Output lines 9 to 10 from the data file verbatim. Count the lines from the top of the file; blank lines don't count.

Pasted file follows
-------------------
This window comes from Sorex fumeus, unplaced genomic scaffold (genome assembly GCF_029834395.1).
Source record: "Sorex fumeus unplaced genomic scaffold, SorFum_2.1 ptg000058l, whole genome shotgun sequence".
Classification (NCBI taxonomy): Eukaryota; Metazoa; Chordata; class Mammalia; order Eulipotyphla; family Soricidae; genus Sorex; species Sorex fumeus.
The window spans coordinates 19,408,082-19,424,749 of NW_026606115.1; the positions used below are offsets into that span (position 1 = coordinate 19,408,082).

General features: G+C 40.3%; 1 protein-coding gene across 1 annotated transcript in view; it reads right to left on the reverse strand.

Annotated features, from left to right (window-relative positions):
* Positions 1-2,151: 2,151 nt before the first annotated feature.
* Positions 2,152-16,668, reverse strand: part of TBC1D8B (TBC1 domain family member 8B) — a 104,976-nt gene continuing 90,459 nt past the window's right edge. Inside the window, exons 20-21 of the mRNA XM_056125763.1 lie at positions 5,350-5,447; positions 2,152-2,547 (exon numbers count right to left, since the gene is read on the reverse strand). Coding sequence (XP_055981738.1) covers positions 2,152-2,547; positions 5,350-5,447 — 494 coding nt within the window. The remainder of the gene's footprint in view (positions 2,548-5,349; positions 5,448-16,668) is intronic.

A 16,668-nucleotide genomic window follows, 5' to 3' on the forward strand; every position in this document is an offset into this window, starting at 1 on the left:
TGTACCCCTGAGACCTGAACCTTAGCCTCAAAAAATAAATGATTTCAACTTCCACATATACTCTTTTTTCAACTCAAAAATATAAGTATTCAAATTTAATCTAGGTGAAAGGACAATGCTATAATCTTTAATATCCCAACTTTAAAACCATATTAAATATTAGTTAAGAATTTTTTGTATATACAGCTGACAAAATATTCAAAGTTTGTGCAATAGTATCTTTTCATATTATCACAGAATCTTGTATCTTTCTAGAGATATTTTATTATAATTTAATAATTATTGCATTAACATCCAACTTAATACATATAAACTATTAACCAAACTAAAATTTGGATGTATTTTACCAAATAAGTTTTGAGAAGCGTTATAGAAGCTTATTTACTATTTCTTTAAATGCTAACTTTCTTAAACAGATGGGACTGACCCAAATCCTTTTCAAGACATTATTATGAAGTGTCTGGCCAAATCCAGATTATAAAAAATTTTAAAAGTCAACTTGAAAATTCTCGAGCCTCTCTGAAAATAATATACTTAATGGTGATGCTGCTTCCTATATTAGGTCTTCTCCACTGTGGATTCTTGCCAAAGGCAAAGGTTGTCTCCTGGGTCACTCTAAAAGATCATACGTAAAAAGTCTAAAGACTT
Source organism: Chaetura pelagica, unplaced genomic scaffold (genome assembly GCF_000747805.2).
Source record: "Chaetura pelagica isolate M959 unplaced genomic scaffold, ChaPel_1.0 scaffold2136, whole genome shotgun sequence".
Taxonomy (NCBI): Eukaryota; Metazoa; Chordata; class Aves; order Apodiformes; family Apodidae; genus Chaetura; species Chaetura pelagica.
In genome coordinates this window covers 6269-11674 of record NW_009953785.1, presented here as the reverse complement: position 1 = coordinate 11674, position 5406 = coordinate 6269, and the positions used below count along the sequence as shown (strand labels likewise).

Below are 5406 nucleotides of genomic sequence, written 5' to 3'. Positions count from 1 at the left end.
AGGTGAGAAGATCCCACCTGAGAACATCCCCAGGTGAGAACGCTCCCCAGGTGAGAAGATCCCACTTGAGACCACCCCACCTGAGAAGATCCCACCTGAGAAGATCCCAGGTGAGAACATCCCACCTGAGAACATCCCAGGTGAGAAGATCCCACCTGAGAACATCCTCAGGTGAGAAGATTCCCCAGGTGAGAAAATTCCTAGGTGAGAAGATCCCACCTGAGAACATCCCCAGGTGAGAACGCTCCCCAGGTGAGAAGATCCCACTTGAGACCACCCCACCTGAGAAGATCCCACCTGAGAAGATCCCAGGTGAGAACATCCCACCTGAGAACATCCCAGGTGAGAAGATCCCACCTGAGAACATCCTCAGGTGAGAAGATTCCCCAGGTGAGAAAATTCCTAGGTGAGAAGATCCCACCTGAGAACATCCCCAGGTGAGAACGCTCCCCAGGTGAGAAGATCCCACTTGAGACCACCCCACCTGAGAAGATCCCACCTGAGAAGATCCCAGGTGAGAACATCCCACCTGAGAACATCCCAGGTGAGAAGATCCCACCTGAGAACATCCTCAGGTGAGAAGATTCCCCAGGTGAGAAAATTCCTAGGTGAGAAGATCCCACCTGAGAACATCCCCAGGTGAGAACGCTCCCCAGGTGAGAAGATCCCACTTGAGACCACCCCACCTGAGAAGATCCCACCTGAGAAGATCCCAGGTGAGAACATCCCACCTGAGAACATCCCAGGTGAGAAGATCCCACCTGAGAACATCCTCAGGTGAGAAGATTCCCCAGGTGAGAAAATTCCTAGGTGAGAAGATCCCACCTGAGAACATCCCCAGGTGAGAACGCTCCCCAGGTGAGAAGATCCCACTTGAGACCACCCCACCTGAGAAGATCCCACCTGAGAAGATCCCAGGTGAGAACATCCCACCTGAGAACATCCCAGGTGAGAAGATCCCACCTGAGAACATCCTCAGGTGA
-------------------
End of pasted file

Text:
A 16,668-nucleotide genomic window follows, 5' to 3' on the forward strand; every position in this document is an offset into this window, starting at 1 on the left:
TGTACCCCTGAGACCTGAACCTTAGCCTCAAAAAATAAATGATTTCAACTTCCACATATACTCTTTTTTCAACTCAAAAATATAAGTATTCAAATTTAATCTAGGTGAAAGGACAATGCTATAATCTTTAATATCCCAACTTTAAAACCATATTAAATATTAGTTAAGAATTTTTTGTATATACAGCTGACAAAATATTCAAAGTTTGTGCAATAGTATCTTTTCATATTATCACAGAATCTTGTATCTTTCTAGAGATATTTTATTATAATTTAATAATTATTGCATTAACATCCAACTTAATACATATAAACTATTAACCAAACTAAAATTTGGATGTATTTTACCAAATAAGTTTTGAGAAGCGTTATAGAAGCTTATTTACTATTTCTTTAAATGCTAACTTTCTTAAACAGATGGGACTGACCCAAATCCTTTTCAAGACATTATTATGAAGTGTCTGGCCAAATCCAGATTATAAAAAATTTTAAAAGTCAACTTGAAAATTCTCGAGCCTCTCTGAAAATAATATACTTAATGGTGATGCTGCTTCCTATATTAGGTCTTCTCCACTGTGGATTCTTGCCAAAGGCAAAGGTTGTCTCCTGGGTCACTCTAAAAGATCATACGTAAAAAGTCTAAAGACTT